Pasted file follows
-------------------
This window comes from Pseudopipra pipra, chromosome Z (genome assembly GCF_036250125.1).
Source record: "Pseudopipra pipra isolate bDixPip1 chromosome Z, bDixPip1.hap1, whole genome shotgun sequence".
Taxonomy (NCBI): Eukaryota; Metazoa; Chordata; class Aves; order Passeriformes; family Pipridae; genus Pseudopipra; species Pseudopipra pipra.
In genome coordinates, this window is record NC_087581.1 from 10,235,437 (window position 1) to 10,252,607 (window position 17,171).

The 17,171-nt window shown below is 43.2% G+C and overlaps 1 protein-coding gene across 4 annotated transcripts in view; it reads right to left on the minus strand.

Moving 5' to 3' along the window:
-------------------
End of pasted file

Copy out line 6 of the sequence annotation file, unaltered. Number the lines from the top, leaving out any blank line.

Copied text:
Moving 5' to 3' along the window: